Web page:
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At about 3:30 PM I pulled into Fort Jackson (mile 79). Fort Jackson is a decommissioned fortification, requested by and named for Andrew Jackson after the War of 1812. It was the site of the Battle of Forts Jackson and St. Philip from April 18-28, 1862, but I’ll talk more about that later when I return to Fort Jackson after dark.

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Scenes from Fort Jackson:

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Venice Palms Inshore and Offshore Fishing Charter. The image cracks me up - mermaid on a fish. Come on.

Riding down Tidewater Road, the southernmost public road in Plaquemines, I stopped to talk to these fishermen. The two men were members of a construction crew working in Buras that had just finished work for the day. The man on the left reported that he spotted me biking much earlier in the day, and joked with his friend, “40 more miles to go and we’ll see him in Venice!” Never actually expecting to see me again, they were quite surprised when I pulled up on my bike. As we got to talking the fellow on the right pulled in a catfish.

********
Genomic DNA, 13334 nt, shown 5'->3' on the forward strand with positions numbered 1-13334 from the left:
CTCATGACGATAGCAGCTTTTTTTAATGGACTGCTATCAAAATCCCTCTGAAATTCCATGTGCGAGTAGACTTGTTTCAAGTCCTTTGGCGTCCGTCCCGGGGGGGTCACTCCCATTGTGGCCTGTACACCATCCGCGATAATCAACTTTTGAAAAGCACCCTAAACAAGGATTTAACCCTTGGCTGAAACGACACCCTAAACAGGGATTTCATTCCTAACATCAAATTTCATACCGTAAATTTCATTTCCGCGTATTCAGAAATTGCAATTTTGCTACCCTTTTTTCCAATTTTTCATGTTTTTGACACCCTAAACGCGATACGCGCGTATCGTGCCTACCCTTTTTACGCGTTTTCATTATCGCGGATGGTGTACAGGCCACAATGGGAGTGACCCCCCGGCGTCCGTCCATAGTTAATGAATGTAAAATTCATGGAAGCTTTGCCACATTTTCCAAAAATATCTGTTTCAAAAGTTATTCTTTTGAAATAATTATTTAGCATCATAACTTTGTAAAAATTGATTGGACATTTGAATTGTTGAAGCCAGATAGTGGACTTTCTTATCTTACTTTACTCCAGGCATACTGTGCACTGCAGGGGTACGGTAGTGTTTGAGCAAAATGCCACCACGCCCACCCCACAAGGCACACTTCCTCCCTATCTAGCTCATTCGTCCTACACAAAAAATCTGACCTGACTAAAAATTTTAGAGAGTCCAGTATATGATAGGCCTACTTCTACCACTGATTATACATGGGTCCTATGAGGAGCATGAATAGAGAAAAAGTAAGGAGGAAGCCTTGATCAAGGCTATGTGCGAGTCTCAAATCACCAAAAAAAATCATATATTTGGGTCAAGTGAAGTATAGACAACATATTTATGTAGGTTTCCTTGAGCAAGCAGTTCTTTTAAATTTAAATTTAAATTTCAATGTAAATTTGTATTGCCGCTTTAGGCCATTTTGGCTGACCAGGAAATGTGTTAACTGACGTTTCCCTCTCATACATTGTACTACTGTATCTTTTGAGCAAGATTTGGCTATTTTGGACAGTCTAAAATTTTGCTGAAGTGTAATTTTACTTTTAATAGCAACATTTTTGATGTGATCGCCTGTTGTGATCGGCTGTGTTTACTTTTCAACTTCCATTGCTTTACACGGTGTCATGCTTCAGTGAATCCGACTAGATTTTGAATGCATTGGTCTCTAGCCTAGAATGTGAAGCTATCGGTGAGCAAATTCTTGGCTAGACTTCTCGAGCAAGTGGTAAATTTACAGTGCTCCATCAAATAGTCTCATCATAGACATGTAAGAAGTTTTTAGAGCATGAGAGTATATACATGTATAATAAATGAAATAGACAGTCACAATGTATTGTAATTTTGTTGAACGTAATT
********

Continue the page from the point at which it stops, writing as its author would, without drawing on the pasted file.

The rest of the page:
The next day, on my ride back home, I ran into the men again, this time in Buras. It was early and they were setting up equipment for the day. As I rolled down the quite back-road in Buras, the man on the right yelled out, “On your way back to New Orleans?” I concurred. “Alright, well be careful out there!”

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Brackish Catfish

Deeper down Tidewater Road, I was flagged by two Latino men. One of them pointed down at his catch and said in very broken English, “Hey man, you know fish?” I looked down at my feet where I hadn’t even realized that I was nearly standing on a garfish. I said, “That’s a garfish.” He looked at his friend and back at me, “Good to eat?” I’ve never had gar, but I know that people eat it. Hell, people eat everything down here. I said, “I think so. Try it out!” They thanked me and I continued down the road.

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Garfish

Finally after 93 miles and ten hours of pedaling, I came to the very end of the road. To my surprise, there was a sign marking the terminus, “WELCOME – YOU HAVE REACHED THE SOUTHERNMOST POINT IN LOUISIANA – GATEWAY TO THE GULF.” Aside from the fact that I was not truly at the most southern point in Louisiana, it was oddly satisfying to see this sign, like a reward for all my hard work.

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Self portrait - success.